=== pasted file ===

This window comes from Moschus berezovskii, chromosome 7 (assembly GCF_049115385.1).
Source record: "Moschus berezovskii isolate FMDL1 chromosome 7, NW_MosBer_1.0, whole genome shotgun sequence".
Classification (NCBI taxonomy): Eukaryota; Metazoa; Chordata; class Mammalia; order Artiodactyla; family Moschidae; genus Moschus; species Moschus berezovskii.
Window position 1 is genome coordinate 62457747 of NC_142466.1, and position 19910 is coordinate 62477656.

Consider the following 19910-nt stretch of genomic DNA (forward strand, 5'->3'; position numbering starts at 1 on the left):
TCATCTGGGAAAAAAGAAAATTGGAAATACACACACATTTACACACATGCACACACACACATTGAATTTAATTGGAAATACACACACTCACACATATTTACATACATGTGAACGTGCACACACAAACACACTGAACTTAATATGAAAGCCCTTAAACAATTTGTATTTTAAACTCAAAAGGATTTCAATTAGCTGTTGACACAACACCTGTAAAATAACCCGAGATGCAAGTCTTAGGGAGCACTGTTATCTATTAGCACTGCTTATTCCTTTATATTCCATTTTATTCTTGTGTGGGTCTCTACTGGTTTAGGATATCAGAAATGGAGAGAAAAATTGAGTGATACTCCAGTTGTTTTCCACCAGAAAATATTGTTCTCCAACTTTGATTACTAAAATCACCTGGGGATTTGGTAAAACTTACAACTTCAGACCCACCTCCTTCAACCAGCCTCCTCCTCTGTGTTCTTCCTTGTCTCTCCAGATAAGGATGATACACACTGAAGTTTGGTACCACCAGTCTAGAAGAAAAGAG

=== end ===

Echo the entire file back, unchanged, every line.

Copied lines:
This window comes from Moschus berezovskii, chromosome 7 (assembly GCF_049115385.1).
Source record: "Moschus berezovskii isolate FMDL1 chromosome 7, NW_MosBer_1.0, whole genome shotgun sequence".
Classification (NCBI taxonomy): Eukaryota; Metazoa; Chordata; class Mammalia; order Artiodactyla; family Moschidae; genus Moschus; species Moschus berezovskii.
Window position 1 is genome coordinate 62457747 of NC_142466.1, and position 19910 is coordinate 62477656.

Consider the following 19910-nt stretch of genomic DNA (forward strand, 5'->3'; position numbering starts at 1 on the left):
TCATCTGGGAAAAAAGAAAATTGGAAATACACACACATTTACACACATGCACACACACACATTGAATTTAATTGGAAATACACACACTCACACATATTTACATACATGTGAACGTGCACACACAAACACACTGAACTTAATATGAAAGCCCTTAAACAATTTGTATTTTAAACTCAAAAGGATTTCAATTAGCTGTTGACACAACACCTGTAAAATAACCCGAGATGCAAGTCTTAGGGAGCACTGTTATCTATTAGCACTGCTTATTCCTTTATATTCCATTTTATTCTTGTGTGGGTCTCTACTGGTTTAGGATATCAGAAATGGAGAGAAAAATTGAGTGATACTCCAGTTGTTTTCCACCAGAAAATATTGTTCTCCAACTTTGATTACTAAAATCACCTGGGGATTTGGTAAAACTTACAACTTCAGACCCACCTCCTTCAACCAGCCTCCTCCTCTGTGTTCTTCCTTGTCTCTCCAGATAAGGATGATACACACTGAAGTTTGGTACCACCAGTCTAGAAGAAAAGAG